1          Generating dissatisfaction with the status quo.  In some cases, this is very easy where the performance of the organisation is obviously poor:  the business is losing money, there are large numbers of customer complaints or workplace morale is very low.  In other cases, dissatisfaction is not so obvious.  This is especially true when a company has performed well historically and although the signs of decline are becoming evident, it has not yet reached the edge of the cliff.  The ‘boiled frog syndrome’ is much in evidence.  If you place a frog in cold water and heat it slowly the frog dies, but place it in boiling water and it jumps out.  Without unavoidable signs of crises, many managers prefer to ignore the evidence of their eyes on the simple basis of “if I can’t see it, it’s not there”.  Many of us will know about the near disasters of Philips, IBM and Xerox.  Huge companies worldwide, all with a very successful past, but very nearly no future.  All could have avoided their crises.  Managers in each one knew of the problems besetting them, but it took a new leader to galvanise them into action – almost too late.

Corporate memory is important and useful, but “the way we do things around here” can easily turn into corporate sclerosis.  As I have said before, nothing gets in the way of future success as much as past success.  Quite often, managers need to be shocked into believing that change is essential to survival, let alone future success.  Ideally, we need evidence that appeals to both logic and emotion and clearly shows that all is not well.  This can come from many sources, external and internal:  customer surveys, competitor reviews, operational reviews, staff surveys.  A way then needs to be found to ensure that the responsible management team can accept the validity of the information provided and debate and agree the likely consequences of failure to change and improve.  One way which I have found to be effective is to prepare the factual evidence in considerable detail covering all important aspects of business performance.  This information is analysed and presented to the management team without conclusions.  It then becomes the first task of the team to debate the information and agree its conclusions and the implications for their business.  In this way, the managers generate and take ownership of the problems confronting the business.  Also, the debate centres upon facts and problem resolution rather than opinions.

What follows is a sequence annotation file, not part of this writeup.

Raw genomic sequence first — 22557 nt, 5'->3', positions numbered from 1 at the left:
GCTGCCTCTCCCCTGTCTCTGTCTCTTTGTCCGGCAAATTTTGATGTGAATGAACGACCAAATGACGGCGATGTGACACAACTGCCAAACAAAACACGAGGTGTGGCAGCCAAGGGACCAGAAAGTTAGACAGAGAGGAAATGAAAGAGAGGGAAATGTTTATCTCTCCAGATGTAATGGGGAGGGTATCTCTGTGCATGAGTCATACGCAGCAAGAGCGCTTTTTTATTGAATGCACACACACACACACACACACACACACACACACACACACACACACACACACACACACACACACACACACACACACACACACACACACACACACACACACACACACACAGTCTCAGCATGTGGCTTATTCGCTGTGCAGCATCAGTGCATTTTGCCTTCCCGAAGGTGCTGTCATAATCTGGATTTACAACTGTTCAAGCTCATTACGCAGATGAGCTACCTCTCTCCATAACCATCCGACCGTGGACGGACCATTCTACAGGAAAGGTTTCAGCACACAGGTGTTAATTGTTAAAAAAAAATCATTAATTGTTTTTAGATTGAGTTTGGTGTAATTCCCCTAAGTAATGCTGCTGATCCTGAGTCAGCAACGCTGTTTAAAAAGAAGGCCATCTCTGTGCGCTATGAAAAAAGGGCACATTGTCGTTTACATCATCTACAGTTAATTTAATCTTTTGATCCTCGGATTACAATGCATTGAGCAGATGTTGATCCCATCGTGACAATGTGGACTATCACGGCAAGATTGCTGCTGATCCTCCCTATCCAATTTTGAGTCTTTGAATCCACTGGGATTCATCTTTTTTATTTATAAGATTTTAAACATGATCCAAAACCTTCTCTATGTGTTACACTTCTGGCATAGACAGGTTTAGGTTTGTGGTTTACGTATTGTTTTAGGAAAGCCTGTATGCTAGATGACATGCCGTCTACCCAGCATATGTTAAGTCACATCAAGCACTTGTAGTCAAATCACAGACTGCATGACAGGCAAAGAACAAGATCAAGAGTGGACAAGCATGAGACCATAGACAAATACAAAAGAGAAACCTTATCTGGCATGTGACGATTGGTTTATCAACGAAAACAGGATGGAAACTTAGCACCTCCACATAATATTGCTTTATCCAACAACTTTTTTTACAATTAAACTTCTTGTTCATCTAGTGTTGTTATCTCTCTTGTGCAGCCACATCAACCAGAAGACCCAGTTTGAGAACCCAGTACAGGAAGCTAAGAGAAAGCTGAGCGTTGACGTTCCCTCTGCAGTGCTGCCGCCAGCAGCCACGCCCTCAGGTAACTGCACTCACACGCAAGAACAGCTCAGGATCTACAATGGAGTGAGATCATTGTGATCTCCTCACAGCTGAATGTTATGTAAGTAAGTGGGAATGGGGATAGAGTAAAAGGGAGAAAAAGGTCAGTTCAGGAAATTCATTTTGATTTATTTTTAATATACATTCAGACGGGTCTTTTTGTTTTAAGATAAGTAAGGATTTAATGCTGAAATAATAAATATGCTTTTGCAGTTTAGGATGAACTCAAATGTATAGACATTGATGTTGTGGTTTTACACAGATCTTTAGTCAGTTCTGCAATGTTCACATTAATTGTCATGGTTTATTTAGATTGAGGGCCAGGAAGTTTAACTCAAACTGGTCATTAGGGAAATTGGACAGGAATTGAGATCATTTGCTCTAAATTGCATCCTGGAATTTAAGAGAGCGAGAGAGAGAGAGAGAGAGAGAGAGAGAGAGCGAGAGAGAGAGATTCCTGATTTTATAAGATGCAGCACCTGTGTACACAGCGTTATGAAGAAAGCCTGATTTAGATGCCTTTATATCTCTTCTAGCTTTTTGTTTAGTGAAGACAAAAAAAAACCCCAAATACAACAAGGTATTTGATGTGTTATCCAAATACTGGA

The important needs to be separated from the critical: too often I find managers attempting to tackle an impossibly wide range of issues, all of which could be classified as important and many as urgent.  Few, however, have the power to fundamentally affect the long-term success of the business.  These are the handful of critical things which must be done to ensure survival and success.  These issues have to become the primary focus of attention.